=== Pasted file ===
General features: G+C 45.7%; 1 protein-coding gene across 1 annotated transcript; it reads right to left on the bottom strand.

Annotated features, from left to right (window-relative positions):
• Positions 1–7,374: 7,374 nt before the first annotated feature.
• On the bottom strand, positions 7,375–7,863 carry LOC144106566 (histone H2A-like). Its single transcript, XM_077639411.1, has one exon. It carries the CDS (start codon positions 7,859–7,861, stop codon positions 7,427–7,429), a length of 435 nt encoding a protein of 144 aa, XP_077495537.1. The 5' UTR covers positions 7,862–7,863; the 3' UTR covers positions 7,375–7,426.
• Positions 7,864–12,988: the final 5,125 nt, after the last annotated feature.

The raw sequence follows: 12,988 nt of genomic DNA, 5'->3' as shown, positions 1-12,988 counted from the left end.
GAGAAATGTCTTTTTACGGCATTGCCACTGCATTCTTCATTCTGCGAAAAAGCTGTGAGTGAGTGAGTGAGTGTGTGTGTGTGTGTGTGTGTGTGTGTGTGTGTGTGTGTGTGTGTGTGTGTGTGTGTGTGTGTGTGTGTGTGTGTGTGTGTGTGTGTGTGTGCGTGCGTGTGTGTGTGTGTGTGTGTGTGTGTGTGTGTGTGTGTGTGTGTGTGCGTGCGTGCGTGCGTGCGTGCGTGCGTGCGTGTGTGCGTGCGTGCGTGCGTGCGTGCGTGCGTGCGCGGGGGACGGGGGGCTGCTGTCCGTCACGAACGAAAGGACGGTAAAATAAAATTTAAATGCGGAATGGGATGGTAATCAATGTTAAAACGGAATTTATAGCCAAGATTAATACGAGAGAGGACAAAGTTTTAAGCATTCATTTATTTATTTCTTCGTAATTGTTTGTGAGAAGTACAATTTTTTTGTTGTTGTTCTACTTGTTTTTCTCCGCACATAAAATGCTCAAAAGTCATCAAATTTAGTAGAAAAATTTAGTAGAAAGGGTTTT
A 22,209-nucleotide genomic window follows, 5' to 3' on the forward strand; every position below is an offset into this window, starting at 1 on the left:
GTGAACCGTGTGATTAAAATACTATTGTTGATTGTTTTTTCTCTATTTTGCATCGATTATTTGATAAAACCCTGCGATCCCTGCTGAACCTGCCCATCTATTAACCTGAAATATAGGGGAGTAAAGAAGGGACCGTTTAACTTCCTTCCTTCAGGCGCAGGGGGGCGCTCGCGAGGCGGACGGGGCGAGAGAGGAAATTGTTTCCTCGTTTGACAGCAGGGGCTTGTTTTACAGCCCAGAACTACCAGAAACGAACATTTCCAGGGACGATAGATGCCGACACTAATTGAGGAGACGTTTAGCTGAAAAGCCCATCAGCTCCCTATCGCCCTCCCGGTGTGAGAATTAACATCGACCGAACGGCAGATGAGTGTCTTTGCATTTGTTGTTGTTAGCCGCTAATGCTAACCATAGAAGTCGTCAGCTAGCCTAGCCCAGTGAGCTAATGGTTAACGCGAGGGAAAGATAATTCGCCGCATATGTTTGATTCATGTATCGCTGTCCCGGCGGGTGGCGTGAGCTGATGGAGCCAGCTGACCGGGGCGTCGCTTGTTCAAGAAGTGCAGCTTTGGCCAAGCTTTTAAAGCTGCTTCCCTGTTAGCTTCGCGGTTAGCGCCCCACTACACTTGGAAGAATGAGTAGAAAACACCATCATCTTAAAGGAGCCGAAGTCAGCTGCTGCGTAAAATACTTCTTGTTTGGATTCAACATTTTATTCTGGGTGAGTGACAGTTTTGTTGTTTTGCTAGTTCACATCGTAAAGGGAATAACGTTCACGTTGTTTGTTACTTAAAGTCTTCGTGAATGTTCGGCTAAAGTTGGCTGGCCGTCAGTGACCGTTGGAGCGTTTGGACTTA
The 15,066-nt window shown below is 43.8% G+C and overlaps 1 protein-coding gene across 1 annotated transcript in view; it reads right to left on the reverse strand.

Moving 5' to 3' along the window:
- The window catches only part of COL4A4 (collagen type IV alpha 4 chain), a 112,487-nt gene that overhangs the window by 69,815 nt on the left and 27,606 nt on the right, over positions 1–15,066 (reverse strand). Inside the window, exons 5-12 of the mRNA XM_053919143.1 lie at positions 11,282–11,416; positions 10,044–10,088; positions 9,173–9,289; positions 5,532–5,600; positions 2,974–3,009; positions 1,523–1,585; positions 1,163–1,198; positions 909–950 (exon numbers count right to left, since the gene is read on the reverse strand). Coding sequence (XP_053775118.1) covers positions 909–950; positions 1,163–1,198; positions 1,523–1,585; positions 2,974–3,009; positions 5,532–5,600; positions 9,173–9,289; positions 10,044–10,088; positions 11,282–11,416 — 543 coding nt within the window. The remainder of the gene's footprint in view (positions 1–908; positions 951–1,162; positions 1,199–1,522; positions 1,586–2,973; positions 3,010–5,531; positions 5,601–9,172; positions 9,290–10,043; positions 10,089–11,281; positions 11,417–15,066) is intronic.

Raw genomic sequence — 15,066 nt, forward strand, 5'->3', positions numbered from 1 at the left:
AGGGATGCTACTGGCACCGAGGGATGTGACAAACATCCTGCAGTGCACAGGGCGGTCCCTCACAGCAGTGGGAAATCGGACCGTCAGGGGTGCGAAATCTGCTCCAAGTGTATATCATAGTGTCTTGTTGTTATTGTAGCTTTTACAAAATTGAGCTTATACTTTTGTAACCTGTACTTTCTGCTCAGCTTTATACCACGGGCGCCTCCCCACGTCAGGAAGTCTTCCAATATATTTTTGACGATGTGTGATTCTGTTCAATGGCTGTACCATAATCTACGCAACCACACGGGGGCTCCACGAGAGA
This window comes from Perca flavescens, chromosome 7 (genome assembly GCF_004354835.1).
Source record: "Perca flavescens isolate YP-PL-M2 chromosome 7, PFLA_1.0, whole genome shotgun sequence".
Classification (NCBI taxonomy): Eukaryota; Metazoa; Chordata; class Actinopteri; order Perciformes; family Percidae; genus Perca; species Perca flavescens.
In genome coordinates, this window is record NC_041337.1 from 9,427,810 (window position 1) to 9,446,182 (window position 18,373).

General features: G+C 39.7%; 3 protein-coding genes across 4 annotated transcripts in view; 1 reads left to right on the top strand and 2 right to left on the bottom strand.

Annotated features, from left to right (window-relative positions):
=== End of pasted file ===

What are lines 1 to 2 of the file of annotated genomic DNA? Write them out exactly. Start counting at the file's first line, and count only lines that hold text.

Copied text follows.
General features: G+C 45.7%; 1 protein-coding gene across 1 annotated transcript; it reads right to left on the bottom strand.

Annotated features, from left to right (window-relative positions):